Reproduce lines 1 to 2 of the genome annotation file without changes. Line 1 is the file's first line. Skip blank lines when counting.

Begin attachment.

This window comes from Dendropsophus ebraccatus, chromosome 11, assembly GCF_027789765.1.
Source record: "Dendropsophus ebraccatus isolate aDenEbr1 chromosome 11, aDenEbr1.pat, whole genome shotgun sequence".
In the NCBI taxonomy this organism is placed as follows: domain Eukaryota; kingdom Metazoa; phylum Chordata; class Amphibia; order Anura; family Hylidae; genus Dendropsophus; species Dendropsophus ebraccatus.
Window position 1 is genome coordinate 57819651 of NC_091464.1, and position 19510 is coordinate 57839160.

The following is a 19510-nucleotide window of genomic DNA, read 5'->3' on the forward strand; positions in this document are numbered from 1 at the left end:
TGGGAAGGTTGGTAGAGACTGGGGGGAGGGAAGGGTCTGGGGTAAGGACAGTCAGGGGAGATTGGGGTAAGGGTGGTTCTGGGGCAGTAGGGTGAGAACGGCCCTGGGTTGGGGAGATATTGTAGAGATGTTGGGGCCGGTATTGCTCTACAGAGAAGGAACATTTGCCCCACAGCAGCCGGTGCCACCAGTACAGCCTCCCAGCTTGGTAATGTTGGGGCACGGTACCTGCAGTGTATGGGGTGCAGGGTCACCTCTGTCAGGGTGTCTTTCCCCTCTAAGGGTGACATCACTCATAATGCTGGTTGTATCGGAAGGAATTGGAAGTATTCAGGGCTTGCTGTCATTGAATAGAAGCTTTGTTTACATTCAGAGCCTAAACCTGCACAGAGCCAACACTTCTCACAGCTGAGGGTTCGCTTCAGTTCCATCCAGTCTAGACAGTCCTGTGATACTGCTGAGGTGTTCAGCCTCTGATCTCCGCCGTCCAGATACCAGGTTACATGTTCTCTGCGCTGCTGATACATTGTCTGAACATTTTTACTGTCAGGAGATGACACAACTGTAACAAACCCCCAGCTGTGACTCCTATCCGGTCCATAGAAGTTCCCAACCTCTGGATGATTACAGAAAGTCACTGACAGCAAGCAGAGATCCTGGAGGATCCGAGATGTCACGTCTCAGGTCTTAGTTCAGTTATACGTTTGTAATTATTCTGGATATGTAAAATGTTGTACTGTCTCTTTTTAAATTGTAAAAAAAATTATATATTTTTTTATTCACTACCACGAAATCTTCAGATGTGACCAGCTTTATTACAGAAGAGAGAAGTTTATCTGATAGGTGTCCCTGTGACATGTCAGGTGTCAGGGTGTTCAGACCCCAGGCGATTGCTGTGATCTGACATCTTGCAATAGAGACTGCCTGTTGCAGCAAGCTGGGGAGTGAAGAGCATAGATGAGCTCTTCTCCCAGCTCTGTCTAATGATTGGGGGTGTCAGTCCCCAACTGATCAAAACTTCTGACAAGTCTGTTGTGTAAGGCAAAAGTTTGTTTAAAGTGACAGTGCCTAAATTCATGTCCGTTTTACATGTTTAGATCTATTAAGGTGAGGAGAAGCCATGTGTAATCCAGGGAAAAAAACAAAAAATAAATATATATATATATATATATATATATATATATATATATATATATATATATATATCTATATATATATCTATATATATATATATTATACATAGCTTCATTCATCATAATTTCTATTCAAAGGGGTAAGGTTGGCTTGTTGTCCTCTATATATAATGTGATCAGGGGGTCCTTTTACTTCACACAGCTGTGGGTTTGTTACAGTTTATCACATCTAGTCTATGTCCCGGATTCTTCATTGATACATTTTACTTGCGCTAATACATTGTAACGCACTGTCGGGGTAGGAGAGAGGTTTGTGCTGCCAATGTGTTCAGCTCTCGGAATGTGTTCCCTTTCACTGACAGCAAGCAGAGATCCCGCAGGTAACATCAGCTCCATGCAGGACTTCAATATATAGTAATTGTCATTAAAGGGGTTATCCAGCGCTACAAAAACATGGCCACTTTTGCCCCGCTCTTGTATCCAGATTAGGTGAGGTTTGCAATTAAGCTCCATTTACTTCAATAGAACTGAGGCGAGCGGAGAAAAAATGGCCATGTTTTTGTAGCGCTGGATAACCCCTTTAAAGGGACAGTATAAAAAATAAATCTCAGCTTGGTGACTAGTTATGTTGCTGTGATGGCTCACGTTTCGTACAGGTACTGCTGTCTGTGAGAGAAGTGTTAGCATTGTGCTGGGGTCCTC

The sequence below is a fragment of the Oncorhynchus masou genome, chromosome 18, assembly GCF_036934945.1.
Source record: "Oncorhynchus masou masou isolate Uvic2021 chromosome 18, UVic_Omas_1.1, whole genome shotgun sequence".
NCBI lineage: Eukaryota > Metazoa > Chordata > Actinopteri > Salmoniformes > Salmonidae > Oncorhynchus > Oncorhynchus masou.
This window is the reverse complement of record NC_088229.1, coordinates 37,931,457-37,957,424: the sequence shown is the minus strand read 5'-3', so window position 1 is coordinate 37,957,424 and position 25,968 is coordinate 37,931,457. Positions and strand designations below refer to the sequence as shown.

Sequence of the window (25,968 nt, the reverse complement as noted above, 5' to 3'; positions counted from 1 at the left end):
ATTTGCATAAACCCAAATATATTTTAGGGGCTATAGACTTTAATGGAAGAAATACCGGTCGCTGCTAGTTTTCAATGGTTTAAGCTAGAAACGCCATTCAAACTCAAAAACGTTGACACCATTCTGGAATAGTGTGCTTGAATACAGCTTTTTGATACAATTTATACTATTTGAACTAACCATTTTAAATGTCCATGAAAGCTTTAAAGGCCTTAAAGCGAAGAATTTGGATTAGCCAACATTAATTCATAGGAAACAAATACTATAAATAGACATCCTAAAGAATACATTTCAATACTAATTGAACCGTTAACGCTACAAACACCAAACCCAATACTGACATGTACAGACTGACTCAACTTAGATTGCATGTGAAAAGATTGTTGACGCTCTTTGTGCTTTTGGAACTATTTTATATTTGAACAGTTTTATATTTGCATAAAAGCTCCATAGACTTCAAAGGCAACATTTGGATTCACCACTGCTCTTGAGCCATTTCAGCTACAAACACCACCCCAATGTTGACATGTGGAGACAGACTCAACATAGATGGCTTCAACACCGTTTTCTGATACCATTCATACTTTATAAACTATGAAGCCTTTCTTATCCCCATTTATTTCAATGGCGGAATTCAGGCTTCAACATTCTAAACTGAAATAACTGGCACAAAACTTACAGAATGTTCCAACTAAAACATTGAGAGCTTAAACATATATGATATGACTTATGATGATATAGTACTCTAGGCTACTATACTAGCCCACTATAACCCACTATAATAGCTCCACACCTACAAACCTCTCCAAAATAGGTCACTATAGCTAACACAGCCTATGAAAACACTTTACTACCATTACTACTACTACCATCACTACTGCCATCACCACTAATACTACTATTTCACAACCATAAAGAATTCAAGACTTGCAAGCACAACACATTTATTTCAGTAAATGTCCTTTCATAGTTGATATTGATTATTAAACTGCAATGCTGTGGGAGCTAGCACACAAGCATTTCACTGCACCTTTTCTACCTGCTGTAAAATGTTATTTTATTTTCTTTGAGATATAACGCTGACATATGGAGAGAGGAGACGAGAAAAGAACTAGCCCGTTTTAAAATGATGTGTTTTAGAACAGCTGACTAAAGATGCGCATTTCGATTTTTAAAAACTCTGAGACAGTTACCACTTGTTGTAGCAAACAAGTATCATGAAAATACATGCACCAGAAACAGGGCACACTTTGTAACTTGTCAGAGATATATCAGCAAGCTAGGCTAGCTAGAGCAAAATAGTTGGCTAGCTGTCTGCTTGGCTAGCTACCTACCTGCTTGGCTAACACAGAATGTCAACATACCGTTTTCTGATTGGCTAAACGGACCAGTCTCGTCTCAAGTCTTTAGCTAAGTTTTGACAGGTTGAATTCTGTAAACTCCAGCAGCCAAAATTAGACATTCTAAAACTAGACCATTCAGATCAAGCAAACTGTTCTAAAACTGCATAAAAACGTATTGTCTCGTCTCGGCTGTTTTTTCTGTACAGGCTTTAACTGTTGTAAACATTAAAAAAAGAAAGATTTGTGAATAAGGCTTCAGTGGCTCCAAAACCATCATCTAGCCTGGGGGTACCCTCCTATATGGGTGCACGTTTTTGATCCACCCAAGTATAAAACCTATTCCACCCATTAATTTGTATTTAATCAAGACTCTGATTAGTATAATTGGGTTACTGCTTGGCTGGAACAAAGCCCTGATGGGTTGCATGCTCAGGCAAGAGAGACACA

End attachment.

This window comes from Dendropsophus ebraccatus, chromosome 11, assembly GCF_027789765.1.
Source record: "Dendropsophus ebraccatus isolate aDenEbr1 chromosome 11, aDenEbr1.pat, whole genome shotgun sequence".